A New Phase in the USA–Iran Conflict in Iraq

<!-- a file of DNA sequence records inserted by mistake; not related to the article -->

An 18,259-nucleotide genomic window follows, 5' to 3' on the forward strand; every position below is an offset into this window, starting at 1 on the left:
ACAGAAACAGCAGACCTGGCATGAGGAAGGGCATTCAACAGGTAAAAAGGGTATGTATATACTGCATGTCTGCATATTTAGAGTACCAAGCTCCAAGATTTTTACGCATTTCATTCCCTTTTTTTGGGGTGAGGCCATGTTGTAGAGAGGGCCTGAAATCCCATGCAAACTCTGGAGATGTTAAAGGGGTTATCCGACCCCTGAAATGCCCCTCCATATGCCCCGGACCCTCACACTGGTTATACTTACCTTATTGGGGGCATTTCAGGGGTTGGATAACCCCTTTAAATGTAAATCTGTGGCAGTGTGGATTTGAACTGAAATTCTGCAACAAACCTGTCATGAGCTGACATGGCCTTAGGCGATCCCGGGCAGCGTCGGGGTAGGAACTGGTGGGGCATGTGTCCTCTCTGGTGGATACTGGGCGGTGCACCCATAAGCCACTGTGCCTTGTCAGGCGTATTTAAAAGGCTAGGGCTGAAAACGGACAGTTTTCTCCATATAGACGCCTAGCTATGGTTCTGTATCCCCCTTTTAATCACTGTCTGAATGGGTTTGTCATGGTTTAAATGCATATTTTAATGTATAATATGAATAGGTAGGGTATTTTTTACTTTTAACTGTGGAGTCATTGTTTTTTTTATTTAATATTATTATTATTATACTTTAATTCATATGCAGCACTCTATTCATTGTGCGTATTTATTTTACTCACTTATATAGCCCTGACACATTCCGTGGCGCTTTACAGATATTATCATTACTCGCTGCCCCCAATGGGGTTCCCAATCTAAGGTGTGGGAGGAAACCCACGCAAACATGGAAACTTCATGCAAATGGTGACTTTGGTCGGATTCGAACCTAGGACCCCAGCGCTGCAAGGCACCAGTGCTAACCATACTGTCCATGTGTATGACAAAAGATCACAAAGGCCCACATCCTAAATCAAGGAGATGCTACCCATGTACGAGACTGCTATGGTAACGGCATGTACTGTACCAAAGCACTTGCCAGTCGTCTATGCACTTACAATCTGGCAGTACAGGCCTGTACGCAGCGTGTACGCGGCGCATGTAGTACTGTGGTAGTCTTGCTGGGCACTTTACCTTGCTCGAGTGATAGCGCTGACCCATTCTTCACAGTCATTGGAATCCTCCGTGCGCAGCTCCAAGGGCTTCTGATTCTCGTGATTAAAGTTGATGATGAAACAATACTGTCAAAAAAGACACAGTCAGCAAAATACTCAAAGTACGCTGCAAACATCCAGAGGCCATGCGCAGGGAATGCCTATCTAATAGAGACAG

Developments in both domestic and international policies in Iraq, which seeks stability, order and security after four years of conflict with ISIS, keep tensions in the country constantly high. After the elections on 12 May 2018, the result of which were contested for a long time, Iraq entered 2019 with a new government. However, ministries within the government still have not been fully designated. Adil Abdul-Mahdi, who was designated as the joint candidate of two different blocs formed by parties and lists which earned the right to enter the parliament after the election, presented his first cabinet to parliament on 25 October 2018 but could only get approval for 14 members out of 22 on the cabinet list. Afterwards, even though Adil Abdul-Mahdi received approval for five more ministries out of eight, no agreement was reached about the critical ministries such as internal affairs, defence and justice and in addition, Shaima al-Hayali, who was appointed as the Minister of Education, was forced to resign her duties on the account of her brother being a member of ISIS. With four ministries in the Iraq cabinet remaining empty, claims of Minister of Electricity Luay al-Khatteeb being a sectarian and firing Sunni employees and Minister of Communication Naim Rebibeinga former member of the Baath Party puts intense pressure on these ministries. This situation makes it even harder for Prime Minister Adil Abdul-Mahdi, who still has not been able to complete the cabinet. This is because, when Adil Abdul-Mahdi declared his government programme, he separated his four-year term of office into three periods and stated that the first 100 days of his short-term period spanning three to six months would be devoted to ministries establishing their grounds and creating working mechanisms. However, with the cabinet not being fully assembled, it has proven harder than initially thought to follow the government programme declared at the start of the new government process. Even though about four months have already passed since the government was founded, the government still cannot keep its feet on the ground and the debate on the budget makes things even more difficult for the government. Even though the 2019 budget was approved by the Iraqi Parliament, the fact that there is a fiscal deficit of USD 27.5 billion from the 2018 budget is a factor that keeps Abdul-Mahdi from moving quickly. The budget deficit may increase given the ups and downs of earnings from oil. On the other hand, there is also serious disagreement on the shares allocated to different provinces. The shares allocated for provinces such as Mosul, Anbar and Saladin which suffered the most damage under ISIS, are very low compared to other provinces. Thus, this matter has become one of the biggest problems regarding the budget. In addition, the share that will be allocated to Basra, where even bigger incidents happened, and demonstrations continue from the summer due to reasons such as inadequate public services and unemployment has created another topic of discussion. In addition, security problems, such as ISIS increasing its activities in Iraq and the rise in assassination attempts against prominent members of society such as officers, bureaucrats and academics triggers discontent within the country.